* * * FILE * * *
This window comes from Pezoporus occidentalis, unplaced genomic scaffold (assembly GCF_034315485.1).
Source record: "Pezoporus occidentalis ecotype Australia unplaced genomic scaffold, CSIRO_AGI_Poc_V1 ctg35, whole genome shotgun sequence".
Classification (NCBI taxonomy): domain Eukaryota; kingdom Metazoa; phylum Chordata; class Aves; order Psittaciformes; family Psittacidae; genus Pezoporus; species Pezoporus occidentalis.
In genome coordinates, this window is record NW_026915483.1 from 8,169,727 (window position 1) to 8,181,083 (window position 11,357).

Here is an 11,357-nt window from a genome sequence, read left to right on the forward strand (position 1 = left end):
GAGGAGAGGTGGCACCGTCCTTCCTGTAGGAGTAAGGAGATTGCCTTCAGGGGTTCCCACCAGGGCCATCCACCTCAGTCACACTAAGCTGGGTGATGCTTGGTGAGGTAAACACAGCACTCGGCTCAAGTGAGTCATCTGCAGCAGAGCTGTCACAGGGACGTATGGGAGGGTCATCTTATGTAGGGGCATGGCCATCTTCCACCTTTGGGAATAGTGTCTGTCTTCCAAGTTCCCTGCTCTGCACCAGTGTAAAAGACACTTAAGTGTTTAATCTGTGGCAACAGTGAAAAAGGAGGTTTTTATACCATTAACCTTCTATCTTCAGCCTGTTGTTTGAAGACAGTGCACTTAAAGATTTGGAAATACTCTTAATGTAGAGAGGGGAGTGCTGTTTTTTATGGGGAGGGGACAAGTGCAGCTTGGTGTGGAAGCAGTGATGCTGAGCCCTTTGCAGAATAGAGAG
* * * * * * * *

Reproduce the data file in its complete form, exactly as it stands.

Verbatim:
This window comes from Pezoporus occidentalis, unplaced genomic scaffold (assembly GCF_034315485.1).
Source record: "Pezoporus occidentalis ecotype Australia unplaced genomic scaffold, CSIRO_AGI_Poc_V1 ctg35, whole genome shotgun sequence".
Classification (NCBI taxonomy): domain Eukaryota; kingdom Metazoa; phylum Chordata; class Aves; order Psittaciformes; family Psittacidae; genus Pezoporus; species Pezoporus occidentalis.
In genome coordinates, this window is record NW_026915483.1 from 8,169,727 (window position 1) to 8,181,083 (window position 11,357).

Here is an 11,357-nt window from a genome sequence, read left to right on the forward strand (position 1 = left end):
GAGGAGAGGTGGCACCGTCCTTCCTGTAGGAGTAAGGAGATTGCCTTCAGGGGTTCCCACCAGGGCCATCCACCTCAGTCACACTAAGCTGGGTGATGCTTGGTGAGGTAAACACAGCACTCGGCTCAAGTGAGTCATCTGCAGCAGAGCTGTCACAGGGACGTATGGGAGGGTCATCTTATGTAGGGGCATGGCCATCTTCCACCTTTGGGAATAGTGTCTGTCTTCCAAGTTCCCTGCTCTGCACCAGTGTAAAAGACACTTAAGTGTTTAATCTGTGGCAACAGTGAAAAAGGAGGTTTTTATACCATTAACCTTCTATCTTCAGCCTGTTGTTTGAAGACAGTGCACTTAAAGATTTGGAAATACTCTTAATGTAGAGAGGGGAGTGCTGTTTTTTATGGGGAGGGGACAAGTGCAGCTTGGTGTGGAAGCAGTGATGCTGAGCCCTTTGCAGAATAGAGAG